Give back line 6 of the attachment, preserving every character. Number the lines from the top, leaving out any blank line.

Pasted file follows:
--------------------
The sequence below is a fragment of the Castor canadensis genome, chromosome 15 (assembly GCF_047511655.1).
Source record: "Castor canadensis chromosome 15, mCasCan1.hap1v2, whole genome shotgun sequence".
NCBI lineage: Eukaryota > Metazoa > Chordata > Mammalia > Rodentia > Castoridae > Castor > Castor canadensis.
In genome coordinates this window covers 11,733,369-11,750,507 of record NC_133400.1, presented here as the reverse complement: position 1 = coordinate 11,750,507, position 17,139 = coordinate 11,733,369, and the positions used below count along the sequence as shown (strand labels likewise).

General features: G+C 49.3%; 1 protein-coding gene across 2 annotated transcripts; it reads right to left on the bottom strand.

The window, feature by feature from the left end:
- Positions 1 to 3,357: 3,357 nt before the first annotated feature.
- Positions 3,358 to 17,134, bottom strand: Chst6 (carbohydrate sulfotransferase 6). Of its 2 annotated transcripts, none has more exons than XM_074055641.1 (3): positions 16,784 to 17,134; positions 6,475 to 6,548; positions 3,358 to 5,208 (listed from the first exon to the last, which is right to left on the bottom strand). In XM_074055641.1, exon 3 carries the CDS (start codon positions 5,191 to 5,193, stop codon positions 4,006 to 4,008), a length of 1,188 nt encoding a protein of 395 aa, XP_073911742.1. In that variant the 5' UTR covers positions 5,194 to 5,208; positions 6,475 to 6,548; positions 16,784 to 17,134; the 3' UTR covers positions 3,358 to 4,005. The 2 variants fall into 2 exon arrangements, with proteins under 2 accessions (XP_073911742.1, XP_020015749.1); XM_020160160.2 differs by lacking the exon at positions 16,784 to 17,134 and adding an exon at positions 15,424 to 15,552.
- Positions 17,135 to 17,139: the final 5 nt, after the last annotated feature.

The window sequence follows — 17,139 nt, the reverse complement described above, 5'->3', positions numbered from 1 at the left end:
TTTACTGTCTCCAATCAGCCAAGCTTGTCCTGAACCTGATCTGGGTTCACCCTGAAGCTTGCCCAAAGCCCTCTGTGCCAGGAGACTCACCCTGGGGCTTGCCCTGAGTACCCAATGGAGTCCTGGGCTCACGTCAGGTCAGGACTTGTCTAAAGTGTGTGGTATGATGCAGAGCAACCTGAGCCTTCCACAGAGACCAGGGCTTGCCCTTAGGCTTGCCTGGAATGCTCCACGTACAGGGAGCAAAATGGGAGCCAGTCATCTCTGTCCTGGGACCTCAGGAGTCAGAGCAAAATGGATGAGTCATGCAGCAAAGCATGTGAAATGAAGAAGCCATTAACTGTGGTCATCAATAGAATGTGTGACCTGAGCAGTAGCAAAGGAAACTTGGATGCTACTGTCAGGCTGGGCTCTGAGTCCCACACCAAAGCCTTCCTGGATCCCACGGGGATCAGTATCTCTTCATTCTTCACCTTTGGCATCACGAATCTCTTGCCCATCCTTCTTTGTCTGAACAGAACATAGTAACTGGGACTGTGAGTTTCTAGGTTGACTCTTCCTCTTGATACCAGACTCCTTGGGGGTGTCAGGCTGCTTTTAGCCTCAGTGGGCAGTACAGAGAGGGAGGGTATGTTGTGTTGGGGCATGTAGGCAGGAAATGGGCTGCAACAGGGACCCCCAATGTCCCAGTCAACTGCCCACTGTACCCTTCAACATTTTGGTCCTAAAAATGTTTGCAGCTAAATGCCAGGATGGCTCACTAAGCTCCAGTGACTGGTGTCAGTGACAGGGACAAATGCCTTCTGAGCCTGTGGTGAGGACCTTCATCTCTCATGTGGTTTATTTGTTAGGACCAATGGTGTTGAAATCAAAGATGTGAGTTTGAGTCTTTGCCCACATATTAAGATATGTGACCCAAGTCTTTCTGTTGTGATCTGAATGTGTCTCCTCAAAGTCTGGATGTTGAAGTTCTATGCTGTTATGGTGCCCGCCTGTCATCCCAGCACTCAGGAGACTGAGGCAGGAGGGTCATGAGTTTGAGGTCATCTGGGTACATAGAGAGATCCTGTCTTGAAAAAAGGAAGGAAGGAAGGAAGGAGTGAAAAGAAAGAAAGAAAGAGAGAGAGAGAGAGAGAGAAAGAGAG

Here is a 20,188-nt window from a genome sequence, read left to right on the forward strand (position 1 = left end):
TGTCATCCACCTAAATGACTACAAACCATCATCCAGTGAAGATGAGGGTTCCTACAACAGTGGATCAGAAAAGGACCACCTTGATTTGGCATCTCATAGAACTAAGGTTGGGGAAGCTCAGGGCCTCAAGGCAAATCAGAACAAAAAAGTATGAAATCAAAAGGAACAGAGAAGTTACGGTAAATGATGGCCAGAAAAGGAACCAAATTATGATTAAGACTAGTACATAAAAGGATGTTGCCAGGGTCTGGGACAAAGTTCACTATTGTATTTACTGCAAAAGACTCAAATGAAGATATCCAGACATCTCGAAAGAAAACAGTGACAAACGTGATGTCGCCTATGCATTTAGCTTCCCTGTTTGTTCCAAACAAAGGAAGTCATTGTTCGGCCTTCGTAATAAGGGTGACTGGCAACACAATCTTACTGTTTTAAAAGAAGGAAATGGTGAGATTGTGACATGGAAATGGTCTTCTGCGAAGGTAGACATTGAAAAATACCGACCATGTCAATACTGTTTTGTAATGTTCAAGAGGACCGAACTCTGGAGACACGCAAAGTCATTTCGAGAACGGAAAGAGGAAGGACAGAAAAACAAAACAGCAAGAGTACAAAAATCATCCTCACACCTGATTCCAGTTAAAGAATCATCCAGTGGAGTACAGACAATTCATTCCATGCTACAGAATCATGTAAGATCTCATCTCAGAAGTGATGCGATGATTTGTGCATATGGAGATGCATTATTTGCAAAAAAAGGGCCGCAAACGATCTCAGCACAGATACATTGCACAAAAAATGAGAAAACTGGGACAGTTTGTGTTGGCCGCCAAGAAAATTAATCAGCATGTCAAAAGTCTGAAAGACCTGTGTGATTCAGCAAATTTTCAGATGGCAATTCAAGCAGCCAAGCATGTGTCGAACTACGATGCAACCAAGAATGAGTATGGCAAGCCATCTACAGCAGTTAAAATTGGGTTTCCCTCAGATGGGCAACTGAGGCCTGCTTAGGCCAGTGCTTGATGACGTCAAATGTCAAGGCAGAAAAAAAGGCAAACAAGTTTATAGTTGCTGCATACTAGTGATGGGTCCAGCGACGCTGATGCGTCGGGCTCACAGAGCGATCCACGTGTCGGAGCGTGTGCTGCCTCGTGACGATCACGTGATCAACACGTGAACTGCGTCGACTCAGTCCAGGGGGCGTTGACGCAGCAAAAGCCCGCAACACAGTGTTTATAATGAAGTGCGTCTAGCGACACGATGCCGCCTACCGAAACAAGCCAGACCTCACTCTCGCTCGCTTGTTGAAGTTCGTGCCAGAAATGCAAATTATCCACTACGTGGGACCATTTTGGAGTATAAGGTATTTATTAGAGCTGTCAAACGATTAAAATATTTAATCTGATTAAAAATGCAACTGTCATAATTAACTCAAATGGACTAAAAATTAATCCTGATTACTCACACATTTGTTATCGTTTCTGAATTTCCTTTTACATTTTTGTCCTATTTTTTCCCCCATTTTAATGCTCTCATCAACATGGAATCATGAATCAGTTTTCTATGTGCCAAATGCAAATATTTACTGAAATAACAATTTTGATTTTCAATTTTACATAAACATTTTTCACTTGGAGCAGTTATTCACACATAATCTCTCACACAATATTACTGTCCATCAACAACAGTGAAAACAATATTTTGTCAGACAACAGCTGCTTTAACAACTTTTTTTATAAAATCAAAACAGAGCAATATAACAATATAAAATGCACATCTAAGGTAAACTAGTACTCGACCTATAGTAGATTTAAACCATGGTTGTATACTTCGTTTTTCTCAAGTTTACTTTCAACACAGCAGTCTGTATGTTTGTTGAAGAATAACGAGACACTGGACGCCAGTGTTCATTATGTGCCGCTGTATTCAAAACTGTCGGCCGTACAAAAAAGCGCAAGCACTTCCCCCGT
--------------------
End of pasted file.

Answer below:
The window, feature by feature from the left end: